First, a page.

That's what we are here for! I hope the best for your son, as well as you and the rest of your family. If we can be of any further help please don't hesitate to ask!

(See my signature!) :wink:


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11 Oct 2010, 11:12 am

Flyby wrote:
Another thing is being highly affectionate, but sometimes going over the top (we are a very affectionate family, but he can hurt people by hugging too hard, or will kiss me repeatedly for long periods of time).


from http://www.awares.org/static_docs/about ... cSection=3

-=-
3.2.3 The active but odd group

Children of this group make active approaches to others but make that contact in strange ways, including:

Paying no attention to the other party;
Poor eye contact although sometimes may stare too long;
May hug or shake hands too hard.

-=-

Approaching others and being physically affectionate do not rule out autism.


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Flyby
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11 Oct 2010, 11:51 am

Thanks, Omnicognic!
Sparrowrose, thanks for pointing me to the article. That sounds just right - and poor eye contact along with staring too long. And reading that, for some reason, reminded me of when he was smaller and would walk up to me and my husband, very seriously stick his hands in our mouths attempting to open as wide as possible, and peer intently inside, asking about how we made sounds!
Also from the article - often talks too loud (but uh, he's 6. They all talk too loudly), overemphasized enunciation, a bunch of other things.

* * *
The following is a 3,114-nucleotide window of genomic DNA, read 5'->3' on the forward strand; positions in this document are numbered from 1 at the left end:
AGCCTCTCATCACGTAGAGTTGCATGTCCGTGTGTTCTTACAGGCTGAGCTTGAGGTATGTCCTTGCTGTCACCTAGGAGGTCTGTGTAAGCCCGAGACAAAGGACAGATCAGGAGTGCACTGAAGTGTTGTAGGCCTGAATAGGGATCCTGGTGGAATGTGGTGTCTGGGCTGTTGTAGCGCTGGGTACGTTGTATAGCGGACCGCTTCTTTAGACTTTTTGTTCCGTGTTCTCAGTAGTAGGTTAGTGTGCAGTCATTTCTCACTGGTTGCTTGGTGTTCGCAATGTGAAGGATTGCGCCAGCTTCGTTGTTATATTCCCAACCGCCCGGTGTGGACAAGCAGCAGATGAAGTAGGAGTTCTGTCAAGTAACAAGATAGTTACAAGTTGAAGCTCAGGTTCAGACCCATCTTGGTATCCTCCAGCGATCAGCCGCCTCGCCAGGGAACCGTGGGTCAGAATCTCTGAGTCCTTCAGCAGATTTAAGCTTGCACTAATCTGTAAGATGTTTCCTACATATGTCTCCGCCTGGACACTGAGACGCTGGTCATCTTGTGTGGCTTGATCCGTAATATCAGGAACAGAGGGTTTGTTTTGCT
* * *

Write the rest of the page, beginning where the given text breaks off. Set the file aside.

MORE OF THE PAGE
For years, I had many people ask me if I ever considered testing him for ADHD, but that didn't seem to be the answer. I just don't want to go overboard on ''my child is different'' kind of thing, but aspie-specific advice does seem to help, so I'm still sifting for clues. I took the aspie test myself and seem to have characteristics of both (which I did not expect, but am not too surprised about either), so that may be another pointer...



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11 Oct 2010, 12:22 pm

It's really common for one (or both!) parents to also be on the spectrum, often undiagnosed. Many adults only realize that they have asperger's after their child is diagnosed.

In my own case, my father is (very obviously) on the spectrum. My mother is not but my late aunt probably was (she died in childhood so who knows, but piecing together evidence makes it likely) and my mother's brother's child had an autistic child. So I get it from both sides: directly from my father's side and indirectly from my mother's.


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Sahmiam
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11 Oct 2010, 2:45 pm

Sparrowrose, thanks for posting that article. Very interesting!

Flyby, if he doesn't fall under Aspergers, he might still qualify for PPD-NOS.



happymusic
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11 Oct 2010, 3:10 pm

Sparrowrose, that's a great article. Thanks!



Callista
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11 Oct 2010, 5:13 pm

Heh, sounds like you've got an autistic extrovert on your hands. :) They're a rare breed, but they do exist (my estimate, maybe one in ten autistics is an extrovert--compared with three in four neurotypicals!)


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Corp900
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11 Oct 2010, 10:21 pm

hell do better then most people with AS being that he is intimate and hugging. thats a big difference is social perspective,